A: Eat merde and die.
This is the funniest development since a certain desk had to be moved because a big editor complained that the constant barking was “just too unpleasant.” Remember, kids, always raise your pinky when you’re rude.
And I can’t believe one of my correspondents hit the bull’s-eye when she Tweeted: “Last week: Feedlot beef This week: hothouse tomatoes Next week: Joys of iceberg?” It really is way past time to retire the notion that there is anything fresh to say about the most industrial green in the supermarket. Margaret Visser exhausted the topic in 1986, for Kroger’s sake. Beyond that, the cluelessness in this latest condescending ode was pretty impressive. Anyone shocked by $12 mesclun from far away has not spent the winter resisting the temptation of $20- to 48-a-pound stuff at . . . the Greenmarket. And, just FYI, the smart money is on margarine next.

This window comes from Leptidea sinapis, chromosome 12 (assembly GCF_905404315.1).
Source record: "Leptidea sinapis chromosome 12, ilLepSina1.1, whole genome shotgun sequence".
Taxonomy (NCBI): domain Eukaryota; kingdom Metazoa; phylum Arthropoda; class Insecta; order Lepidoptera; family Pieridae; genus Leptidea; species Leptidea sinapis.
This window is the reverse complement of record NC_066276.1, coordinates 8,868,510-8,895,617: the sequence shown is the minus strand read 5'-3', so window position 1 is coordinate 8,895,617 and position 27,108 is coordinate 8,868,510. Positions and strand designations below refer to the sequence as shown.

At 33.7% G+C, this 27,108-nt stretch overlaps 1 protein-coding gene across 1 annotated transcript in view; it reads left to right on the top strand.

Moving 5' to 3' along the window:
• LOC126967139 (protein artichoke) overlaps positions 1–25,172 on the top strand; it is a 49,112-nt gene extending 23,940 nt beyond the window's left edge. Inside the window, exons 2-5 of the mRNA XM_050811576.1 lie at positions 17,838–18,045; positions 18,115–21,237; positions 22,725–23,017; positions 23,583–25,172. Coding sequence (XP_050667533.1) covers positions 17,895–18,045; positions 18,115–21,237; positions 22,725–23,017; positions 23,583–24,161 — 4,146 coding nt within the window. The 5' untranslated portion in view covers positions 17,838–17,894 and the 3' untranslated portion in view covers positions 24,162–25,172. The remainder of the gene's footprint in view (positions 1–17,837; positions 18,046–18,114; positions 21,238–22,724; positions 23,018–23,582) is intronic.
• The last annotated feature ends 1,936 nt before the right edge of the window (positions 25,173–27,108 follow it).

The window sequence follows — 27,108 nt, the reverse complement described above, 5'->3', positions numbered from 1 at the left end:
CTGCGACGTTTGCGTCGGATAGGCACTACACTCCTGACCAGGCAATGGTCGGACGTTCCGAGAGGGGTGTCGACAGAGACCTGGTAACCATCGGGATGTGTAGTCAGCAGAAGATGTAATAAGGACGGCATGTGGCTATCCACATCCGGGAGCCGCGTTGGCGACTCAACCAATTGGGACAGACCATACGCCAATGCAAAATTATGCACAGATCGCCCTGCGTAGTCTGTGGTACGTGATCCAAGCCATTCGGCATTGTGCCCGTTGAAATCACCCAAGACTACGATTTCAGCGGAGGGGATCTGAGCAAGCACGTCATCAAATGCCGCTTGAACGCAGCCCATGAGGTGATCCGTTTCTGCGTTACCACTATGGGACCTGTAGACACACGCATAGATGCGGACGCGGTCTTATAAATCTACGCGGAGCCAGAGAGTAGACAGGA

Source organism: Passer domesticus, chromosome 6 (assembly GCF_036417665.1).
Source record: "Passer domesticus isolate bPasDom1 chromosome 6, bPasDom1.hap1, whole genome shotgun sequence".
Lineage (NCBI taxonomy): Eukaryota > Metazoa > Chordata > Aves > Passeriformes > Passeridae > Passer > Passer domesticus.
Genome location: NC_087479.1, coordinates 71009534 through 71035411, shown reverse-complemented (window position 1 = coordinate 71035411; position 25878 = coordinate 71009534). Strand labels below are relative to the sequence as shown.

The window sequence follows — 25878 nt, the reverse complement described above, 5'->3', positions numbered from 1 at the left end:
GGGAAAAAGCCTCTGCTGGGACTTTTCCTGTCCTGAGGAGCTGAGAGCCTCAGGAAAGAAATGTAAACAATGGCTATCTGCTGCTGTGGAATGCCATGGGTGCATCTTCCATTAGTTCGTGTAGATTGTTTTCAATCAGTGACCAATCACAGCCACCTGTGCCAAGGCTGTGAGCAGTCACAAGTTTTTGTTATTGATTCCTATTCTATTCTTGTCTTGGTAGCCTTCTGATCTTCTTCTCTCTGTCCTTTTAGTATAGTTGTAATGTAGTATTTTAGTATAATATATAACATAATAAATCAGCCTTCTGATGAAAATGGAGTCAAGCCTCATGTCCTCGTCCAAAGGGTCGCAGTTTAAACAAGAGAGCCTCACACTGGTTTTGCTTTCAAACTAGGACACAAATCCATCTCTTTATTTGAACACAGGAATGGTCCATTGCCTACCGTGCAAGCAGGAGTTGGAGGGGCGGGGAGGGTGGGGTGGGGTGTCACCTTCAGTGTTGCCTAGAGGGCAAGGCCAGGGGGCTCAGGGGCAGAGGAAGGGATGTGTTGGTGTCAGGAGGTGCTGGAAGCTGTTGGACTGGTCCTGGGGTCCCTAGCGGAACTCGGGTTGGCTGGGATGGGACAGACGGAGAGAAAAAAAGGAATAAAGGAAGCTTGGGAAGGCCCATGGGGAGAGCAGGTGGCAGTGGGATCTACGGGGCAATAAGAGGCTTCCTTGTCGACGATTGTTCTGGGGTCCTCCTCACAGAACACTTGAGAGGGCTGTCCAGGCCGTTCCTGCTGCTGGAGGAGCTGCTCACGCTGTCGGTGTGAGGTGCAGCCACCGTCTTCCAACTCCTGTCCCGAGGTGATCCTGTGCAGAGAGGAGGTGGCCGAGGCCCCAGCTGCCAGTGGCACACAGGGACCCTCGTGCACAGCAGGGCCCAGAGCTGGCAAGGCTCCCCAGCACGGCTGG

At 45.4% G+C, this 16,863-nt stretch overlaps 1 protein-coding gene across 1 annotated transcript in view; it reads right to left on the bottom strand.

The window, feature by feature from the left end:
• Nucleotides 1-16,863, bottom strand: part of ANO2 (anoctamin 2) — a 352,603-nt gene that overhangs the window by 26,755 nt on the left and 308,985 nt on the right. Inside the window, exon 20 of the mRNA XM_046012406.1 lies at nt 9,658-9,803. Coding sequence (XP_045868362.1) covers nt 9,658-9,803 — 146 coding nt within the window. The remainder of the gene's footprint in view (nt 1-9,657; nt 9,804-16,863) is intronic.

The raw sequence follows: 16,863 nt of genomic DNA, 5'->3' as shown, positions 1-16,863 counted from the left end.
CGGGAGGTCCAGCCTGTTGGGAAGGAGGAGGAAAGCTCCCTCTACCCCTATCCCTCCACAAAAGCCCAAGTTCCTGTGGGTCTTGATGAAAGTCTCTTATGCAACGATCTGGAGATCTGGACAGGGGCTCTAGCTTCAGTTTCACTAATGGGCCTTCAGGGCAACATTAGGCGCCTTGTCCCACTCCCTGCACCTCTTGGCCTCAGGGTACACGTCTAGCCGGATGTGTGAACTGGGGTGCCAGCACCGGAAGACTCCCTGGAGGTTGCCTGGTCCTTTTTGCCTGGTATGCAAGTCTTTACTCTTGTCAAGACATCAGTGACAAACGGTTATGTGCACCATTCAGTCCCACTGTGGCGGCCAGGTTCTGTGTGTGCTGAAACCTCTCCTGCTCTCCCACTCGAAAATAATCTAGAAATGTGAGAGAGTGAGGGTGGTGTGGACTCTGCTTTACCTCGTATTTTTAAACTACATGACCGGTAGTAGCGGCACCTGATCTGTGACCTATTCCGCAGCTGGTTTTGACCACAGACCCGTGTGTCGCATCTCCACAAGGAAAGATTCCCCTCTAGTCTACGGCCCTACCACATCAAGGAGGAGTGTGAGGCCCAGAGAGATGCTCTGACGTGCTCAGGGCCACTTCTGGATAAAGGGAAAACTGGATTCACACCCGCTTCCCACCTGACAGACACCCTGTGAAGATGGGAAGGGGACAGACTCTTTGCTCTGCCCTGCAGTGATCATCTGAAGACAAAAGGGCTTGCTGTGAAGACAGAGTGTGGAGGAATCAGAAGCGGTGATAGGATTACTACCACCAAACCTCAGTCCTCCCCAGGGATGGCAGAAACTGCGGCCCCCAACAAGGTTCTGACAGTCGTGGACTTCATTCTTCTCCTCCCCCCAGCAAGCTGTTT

We’re also getting awfully close to drowning in bourbon coverage very soon — with the Kentucky Derby coming, the clichés always win. So I half-admire the booze reps who are trying to pitch a reinvention of the mint julep. Ill-advised as it is, at least it’s something different. (Gin or vodka would be far, far worse, and absinthe scariest of all.) But given what a hard sell juleps are every year at our party, I think the hoariest advice might be the best. You know, muddle the mint in a silver cup, add the ice, pour in the sugar syrup, shake it all up, then throw it out and drink the tequila.